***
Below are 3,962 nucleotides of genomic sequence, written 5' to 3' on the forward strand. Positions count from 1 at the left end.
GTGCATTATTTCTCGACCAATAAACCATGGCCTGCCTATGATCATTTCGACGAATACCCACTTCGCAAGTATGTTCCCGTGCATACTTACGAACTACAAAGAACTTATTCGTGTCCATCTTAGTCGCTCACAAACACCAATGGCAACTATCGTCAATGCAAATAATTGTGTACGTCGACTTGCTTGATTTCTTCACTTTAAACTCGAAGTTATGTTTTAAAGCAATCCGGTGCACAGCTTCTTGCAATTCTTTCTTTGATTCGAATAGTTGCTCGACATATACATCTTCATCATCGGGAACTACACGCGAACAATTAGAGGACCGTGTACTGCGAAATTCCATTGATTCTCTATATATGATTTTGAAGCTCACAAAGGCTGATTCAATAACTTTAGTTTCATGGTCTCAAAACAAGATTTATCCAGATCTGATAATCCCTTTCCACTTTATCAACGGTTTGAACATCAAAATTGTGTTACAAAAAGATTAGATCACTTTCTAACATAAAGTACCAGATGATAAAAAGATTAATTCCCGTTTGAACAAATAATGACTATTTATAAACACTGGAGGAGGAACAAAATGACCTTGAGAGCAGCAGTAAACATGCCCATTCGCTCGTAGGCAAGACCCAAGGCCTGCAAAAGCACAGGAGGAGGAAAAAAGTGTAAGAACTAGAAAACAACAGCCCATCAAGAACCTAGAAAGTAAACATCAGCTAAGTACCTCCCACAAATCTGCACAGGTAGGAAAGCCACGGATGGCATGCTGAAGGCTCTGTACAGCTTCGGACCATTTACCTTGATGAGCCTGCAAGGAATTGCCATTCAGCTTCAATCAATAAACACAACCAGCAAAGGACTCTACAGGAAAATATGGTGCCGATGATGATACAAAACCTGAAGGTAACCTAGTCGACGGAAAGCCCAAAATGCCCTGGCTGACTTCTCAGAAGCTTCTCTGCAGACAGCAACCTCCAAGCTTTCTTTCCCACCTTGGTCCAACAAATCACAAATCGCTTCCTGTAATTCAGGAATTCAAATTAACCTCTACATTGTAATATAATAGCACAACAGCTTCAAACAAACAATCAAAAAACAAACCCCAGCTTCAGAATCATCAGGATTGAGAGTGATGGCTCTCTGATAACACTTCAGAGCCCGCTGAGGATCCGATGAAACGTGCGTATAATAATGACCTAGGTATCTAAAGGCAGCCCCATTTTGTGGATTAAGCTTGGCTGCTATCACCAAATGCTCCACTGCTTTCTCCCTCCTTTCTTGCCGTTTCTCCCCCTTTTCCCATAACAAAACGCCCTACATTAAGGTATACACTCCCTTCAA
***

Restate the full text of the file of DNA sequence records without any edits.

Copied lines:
Below are 3,962 nucleotides of genomic sequence, written 5' to 3' on the forward strand. Positions count from 1 at the left end.
GTGCATTATTTCTCGACCAATAAACCATGGCCTGCCTATGATCATTTCGACGAATACCCACTTCGCAAGTATGTTCCCGTGCATACTTACGAACTACAAAGAACTTATTCGTGTCCATCTTAGTCGCTCACAAACACCAATGGCAACTATCGTCAATGCAAATAATTGTGTACGTCGACTTGCTTGATTTCTTCACTTTAAACTCGAAGTTATGTTTTAAAGCAATCCGGTGCACAGCTTCTTGCAATTCTTTCTTTGATTCGAATAGTTGCTCGACATATACATCTTCATCATCGGGAACTACACGCGAACAATTAGAGGACCGTGTACTGCGAAATTCCATTGATTCTCTATATATGATTTTGAAGCTCACAAAGGCTGATTCAATAACTTTAGTTTCATGGTCTCAAAACAAGATTTATCCAGATCTGATAATCCCTTTCCACTTTATCAACGGTTTGAACATCAAAATTGTGTTACAAAAAGATTAGATCACTTTCTAACATAAAGTACCAGATGATAAAAAGATTAATTCCCGTTTGAACAAATAATGACTATTTATAAACACTGGAGGAGGAACAAAATGACCTTGAGAGCAGCAGTAAACATGCCCATTCGCTCGTAGGCAAGACCCAAGGCCTGCAAAAGCACAGGAGGAGGAAAAAAGTGTAAGAACTAGAAAACAACAGCCCATCAAGAACCTAGAAAGTAAACATCAGCTAAGTACCTCCCACAAATCTGCACAGGTAGGAAAGCCACGGATGGCATGCTGAAGGCTCTGTACAGCTTCGGACCATTTACCTTGATGAGCCTGCAAGGAATTGCCATTCAGCTTCAATCAATAAACACAACCAGCAAAGGACTCTACAGGAAAATATGGTGCCGATGATGATACAAAACCTGAAGGTAACCTAGTCGACGGAAAGCCCAAAATGCCCTGGCTGACTTCTCAGAAGCTTCTCTGCAGACAGCAACCTCCAAGCTTTCTTTCCCACCTTGGTCCAACAAATCACAAATCGCTTCCTGTAATTCAGGAATTCAAATTAACCTCTACATTGTAATATAATAGCACAACAGCTTCAAACAAACAATCAAAAAACAAACCCCAGCTTCAGAATCATCAGGATTGAGAGTGATGGCTCTCTGATAACACTTCAGAGCCCGCTGAGGATCCGATGAAACGTGCGTATAATAATGACCTAGGTATCTAAAGGCAGCCCCATTTTGTGGATTAAGCTTGGCTGCTATCACCAAATGCTCCACTGCTTTCTCCCTCCTTTCTTGCCGTTTCTCCCCCTTTTCCCATAACAAAACGCCCTACATTAAGGTATACACTCCCTTCAA